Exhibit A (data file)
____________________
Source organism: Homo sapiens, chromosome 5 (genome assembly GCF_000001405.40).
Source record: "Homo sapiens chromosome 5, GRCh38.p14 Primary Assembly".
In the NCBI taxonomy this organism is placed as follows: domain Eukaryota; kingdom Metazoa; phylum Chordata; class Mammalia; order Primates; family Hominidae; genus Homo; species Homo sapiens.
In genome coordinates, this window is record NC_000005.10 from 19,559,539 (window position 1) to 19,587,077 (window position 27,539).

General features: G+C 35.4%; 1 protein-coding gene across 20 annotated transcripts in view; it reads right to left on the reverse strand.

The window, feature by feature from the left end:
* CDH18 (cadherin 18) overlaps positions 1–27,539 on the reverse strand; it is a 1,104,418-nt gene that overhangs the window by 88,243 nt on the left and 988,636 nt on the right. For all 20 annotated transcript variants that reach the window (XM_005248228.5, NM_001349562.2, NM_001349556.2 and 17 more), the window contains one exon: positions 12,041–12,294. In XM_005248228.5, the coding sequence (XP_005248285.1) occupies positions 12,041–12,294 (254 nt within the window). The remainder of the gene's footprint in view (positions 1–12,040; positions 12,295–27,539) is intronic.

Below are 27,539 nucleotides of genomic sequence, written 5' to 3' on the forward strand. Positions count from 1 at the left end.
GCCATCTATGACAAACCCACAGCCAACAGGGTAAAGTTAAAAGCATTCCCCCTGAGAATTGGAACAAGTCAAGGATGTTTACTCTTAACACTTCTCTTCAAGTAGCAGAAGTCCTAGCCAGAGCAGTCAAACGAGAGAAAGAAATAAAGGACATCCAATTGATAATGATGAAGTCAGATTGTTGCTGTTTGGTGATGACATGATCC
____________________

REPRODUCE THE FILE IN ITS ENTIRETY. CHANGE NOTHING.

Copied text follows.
Source organism: Homo sapiens, chromosome 5 (genome assembly GCF_000001405.40).
Source record: "Homo sapiens chromosome 5, GRCh38.p14 Primary Assembly".
In the NCBI taxonomy this organism is placed as follows: domain Eukaryota; kingdom Metazoa; phylum Chordata; class Mammalia; order Primates; family Hominidae; genus Homo; species Homo sapiens.
In genome coordinates, this window is record NC_000005.10 from 19,559,539 (window position 1) to 19,587,077 (window position 27,539).

General features: G+C 35.4%; 1 protein-coding gene across 20 annotated transcripts in view; it reads right to left on the reverse strand.

The window, feature by feature from the left end:
* CDH18 (cadherin 18) overlaps positions 1–27,539 on the reverse strand; it is a 1,104,418-nt gene that overhangs the window by 88,243 nt on the left and 988,636 nt on the right. For all 20 annotated transcript variants that reach the window (XM_005248228.5, NM_001349562.2, NM_001349556.2 and 17 more), the window contains one exon: positions 12,041–12,294. In XM_005248228.5, the coding sequence (XP_005248285.1) occupies positions 12,041–12,294 (254 nt within the window). The remainder of the gene's footprint in view (positions 1–12,040; positions 12,295–27,539) is intronic.

Below are 27,539 nucleotides of genomic sequence, written 5' to 3' on the forward strand. Positions count from 1 at the left end.
GCCATCTATGACAAACCCACAGCCAACAGGGTAAAGTTAAAAGCATTCCCCCTGAGAATTGGAACAAGTCAAGGATGTTTACTCTTAACACTTCTCTTCAAGTAGCAGAAGTCCTAGCCAGAGCAGTCAAACGAGAGAAAGAAATAAAGGACATCCAATTGATAATGATGAAGTCAGATTGTTGCTGTTTGGTGATGACATGATCC